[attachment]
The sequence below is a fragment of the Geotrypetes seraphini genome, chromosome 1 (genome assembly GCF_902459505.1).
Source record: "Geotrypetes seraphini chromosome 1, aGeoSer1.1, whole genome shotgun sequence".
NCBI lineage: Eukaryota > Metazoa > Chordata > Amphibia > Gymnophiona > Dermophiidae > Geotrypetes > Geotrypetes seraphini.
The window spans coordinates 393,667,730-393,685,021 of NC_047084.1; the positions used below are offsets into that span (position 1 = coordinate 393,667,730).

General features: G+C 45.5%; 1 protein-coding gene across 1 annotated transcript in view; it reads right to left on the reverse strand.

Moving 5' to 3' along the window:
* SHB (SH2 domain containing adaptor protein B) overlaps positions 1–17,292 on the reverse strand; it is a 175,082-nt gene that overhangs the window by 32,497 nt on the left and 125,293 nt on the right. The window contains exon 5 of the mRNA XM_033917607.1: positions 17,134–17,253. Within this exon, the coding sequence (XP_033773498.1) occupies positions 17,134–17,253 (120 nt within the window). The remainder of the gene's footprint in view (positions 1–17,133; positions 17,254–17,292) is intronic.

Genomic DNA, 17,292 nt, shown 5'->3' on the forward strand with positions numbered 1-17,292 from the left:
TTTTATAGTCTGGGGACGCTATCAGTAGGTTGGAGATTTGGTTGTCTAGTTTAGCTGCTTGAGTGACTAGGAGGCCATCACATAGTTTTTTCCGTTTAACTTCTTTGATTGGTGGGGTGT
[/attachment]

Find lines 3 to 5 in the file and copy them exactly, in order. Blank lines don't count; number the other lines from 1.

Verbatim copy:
NCBI lineage: Eukaryota > Metazoa > Chordata > Amphibia > Gymnophiona > Dermophiidae > Geotrypetes > Geotrypetes seraphini.
The window spans coordinates 393,667,730-393,685,021 of NC_047084.1; the positions used below are offsets into that span (position 1 = coordinate 393,667,730).

General features: G+C 45.5%; 1 protein-coding gene across 1 annotated transcript in view; it reads right to left on the reverse strand.